In addition, for each calendar year, we credit the account of each participant an amount equal to 7% of the greater of (1) the amount deferred during that calendar year or (2) the excess of the participant’s compensation for that calendar year over the compensation limit that applies for that calendar year under The Investment Partnership Plan of Analog Devices. The compensation limit that applies under The Investment Partnership Plan for calendar year 2004 is $205,000. The 7% contribution is designed to approximate the additional contribution that would have been made under The Investment Partnership Plan for the participant if certain limitations under the Internal Revenue Code did not exist.

      Participants who terminate their employment with us due to retirement, disability or death will be paid in a lump sum or in installments over ten or fewer years. Participants who terminate their employment with us for any other reason will receive their payments in the form of a lump sum.

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Report of the Compensation Committee

      Our executive compensation program is designed to attract, retain and reward the executives responsible for leading us toward the achievement of our business objectives. The Compensation Committee makes decisions each year regarding executive compensation, including annual base salaries, bonus awards and stock option grants. All compensation for executive officers is reviewed by the full Board of Directors. This report is submitted by the Compensation Committee and addresses the compensation policies for fiscal year 2003 as they affected each of our executive officers.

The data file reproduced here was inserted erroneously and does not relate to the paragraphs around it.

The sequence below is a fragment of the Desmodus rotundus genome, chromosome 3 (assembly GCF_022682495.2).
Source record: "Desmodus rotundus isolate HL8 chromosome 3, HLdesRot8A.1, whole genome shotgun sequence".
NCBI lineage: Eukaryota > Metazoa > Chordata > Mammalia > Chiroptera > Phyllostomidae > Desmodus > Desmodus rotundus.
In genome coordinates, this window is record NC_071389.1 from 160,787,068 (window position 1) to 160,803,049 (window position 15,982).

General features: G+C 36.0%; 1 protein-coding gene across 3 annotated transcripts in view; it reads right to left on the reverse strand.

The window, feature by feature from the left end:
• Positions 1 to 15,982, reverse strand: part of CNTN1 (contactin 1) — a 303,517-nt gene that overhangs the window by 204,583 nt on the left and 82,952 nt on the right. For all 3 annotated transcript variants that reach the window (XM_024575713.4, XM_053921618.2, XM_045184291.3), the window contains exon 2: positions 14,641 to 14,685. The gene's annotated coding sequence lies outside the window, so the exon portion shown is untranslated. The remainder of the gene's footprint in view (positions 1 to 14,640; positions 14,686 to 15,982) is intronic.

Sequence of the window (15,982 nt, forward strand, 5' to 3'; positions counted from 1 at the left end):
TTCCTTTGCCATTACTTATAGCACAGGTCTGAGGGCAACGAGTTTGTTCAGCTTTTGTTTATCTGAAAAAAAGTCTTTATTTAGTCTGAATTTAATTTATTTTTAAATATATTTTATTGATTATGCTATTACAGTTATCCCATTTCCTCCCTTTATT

Compensation Philosophy

      Our executive compensation philosophy is based on the belief that competitive compensation is essential to attract, motivate and retain highly qualified and industrious employees. Our policy is to provide total compensation that is competitive for comparable work and comparable corporate performance. The compensation program includes both motivational and retention-related compensation components. Bonuses are included to encourage effective performance relative to our current plans and objectives. Stock options are included to promote longer-term focus, to help retain key contributors and to more closely align their interests with those of our stockholders.

      Our compensation policy seeks to relate compensation with our financial performance and business objectives. We reward individual performance and also tie a significant portion of total executive compensation to the annual and long-term performance of Analog Devices. While compensation survey data are useful guides for comparative purposes, we believe that a successful compensation program also requires the application of judgment and subjective determinations of individual performance. To that extent, the Compensation Committee applies its judgment in reconciling the program’s objectives with the realities of retaining valued employees.

 
      Executive Compensation Program

      Annual compensation for our executives consists of three principal elements: base salary, cash bonus, and equity ownership in the form of stock options.

  Cash Compensation

        Annual cash compensation consists of two elements: base salary and bonus. In setting the annual cash compensation for our executives, the Compensation Committee reviews compensation for comparable positions in a group of approximately 20 companies selected by the Compensation Committee for comparison purposes. Most of these companies are engaged in the manufacture and sale of semiconductor devices, instruments and computer software. We also regularly compare our pay practices with other leading companies through reviews of survey data and information gleaned from the public disclosure filings of publicly-traded companies.